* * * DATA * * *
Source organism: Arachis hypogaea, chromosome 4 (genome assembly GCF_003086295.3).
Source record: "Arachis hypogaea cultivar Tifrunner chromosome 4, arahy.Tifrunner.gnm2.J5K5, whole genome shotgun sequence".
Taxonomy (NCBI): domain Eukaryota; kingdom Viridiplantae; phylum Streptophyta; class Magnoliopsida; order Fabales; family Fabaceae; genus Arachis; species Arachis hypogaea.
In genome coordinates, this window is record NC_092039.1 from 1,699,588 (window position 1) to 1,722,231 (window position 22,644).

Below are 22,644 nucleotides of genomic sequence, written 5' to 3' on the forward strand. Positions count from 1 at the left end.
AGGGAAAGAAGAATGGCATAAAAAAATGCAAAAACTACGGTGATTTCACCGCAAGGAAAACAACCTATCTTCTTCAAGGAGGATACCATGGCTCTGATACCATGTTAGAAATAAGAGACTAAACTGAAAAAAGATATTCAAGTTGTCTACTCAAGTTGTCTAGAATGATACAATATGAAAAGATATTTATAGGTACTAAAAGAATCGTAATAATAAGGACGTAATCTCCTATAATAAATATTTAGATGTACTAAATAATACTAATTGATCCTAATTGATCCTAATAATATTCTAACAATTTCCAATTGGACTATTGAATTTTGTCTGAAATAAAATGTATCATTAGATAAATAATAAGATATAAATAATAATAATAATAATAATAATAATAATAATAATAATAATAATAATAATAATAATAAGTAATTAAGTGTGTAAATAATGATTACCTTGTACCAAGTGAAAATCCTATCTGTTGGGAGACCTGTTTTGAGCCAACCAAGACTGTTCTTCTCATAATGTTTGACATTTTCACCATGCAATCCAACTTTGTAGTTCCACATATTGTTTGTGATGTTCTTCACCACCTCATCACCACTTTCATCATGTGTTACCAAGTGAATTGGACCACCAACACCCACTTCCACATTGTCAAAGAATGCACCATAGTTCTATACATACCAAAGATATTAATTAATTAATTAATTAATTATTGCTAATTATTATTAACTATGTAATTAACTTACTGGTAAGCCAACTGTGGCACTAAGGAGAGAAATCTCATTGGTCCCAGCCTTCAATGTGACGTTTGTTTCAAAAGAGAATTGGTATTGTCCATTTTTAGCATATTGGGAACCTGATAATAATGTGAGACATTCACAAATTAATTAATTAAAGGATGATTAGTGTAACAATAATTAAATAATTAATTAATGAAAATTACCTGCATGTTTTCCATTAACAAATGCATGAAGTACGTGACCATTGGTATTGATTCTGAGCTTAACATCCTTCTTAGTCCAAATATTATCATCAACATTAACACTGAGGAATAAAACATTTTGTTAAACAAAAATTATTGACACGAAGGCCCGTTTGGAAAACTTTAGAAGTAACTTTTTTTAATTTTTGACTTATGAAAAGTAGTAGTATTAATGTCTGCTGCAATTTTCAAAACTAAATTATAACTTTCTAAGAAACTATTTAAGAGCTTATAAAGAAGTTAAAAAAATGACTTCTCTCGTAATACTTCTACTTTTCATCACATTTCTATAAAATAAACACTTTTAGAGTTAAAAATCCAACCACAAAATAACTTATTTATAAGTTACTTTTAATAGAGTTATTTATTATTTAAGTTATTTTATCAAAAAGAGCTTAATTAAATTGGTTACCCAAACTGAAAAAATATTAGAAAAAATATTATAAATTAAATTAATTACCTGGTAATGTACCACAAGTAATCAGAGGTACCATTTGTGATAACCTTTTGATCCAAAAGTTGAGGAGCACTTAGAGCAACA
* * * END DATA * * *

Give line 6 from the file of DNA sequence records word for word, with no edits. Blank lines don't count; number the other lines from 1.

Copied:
AGGGAAAGAAGAATGGCATAAAAAAATGCAAAAACTACGGTGATTTCACCGCAAGGAAAACAACCTATCTTCTTCAAGGAGGATACCATGGCTCTGATACCATGTTAGAAATAAGAGACTAAACTGAAAAAAGATATTCAAGTTGTCTACTCAAGTTGTCTAGAATGATACAATATGAAAAGATATTTATAGGTACTAAAAGAATCGTAATAATAAGGACGTAATCTCCTATAATAAATATTTAGATGTACTAAATAATACTAATTGATCCTAATTGATCCTAATAATATTCTAACAATTTCCAATTGGACTATTGAATTTTGTCTGAAATAAAATGTATCATTAGATAAATAATAAGATATAAATAATAATAATAATAATAATAATAATAATAATAATAATAATAATAATAATAATAATAAGTAATTAAGTGTGTAAATAATGATTACCTTGTACCAAGTGAAAATCCTATCTGTTGGGAGACCTGTTTTGAGCCAACCAAGACTGTTCTTCTCATAATGTTTGACATTTTCACCATGCAATCCAACTTTGTAGTTCCACATATTGTTTGTGATGTTCTTCACCACCTCATCACCACTTTCATCATGTGTTACCAAGTGAATTGGACCACCAACACCCACTTCCACATTGTCAAAGAATGCACCATAGTTCTATACATACCAAAGATATTAATTAATTAATTAATTAATTATTGCTAATTATTATTAACTATGTAATTAACTTACTGGTAAGCCAACTGTGGCACTAAGGAGAGAAATCTCATTGGTCCCAGCCTTCAATGTGACGTTTGTTTCAAAAGAGAATTGGTATTGTCCATTTTTAGCATATTGGGAACCTGATAATAATGTGAGACATTCACAAATTAATTAATTAAAGGATGATTAGTGTAACAATAATTAAATAATTAATTAATGAAAATTACCTGCATGTTTTCCATTAACAAATGCATGAAGTACGTGACCATTGGTATTGATTCTGAGCTTAACATCCTTCTTAGTCCAAATATTATCATCAACATTAACACTGAGGAATAAAACATTTTGTTAAACAAAAATTATTGACACGAAGGCCCGTTTGGAAAACTTTAGAAGTAACTTTTTTTAATTTTTGACTTATGAAAAGTAGTAGTATTAATGTCTGCTGCAATTTTCAAAACTAAATTATAACTTTCTAAGAAACTATTTAAGAGCTTATAAAGAAGTTAAAAAAATGACTTCTCTCGTAATACTTCTACTTTTCATCACATTTCTATAAAATAAACACTTTTAGAGTTAAAAATCCAACCACAAAATAACTTATTTATAAGTTACTTTTAATAGAGTTATTTATTATTTAAGTTATTTTATCAAAAAGAGCTTAATTAAATTGGTTACCCAAACTGAAAAAATATTAGAAAAAATATTATAAATTAAATTAATTACCTGGTAATGTACCACAAGTAATCAGAGGTACCATTTGTGATAACCTTTTGATCCAAAAGTTGAGGAGCACTTAGAGCAACA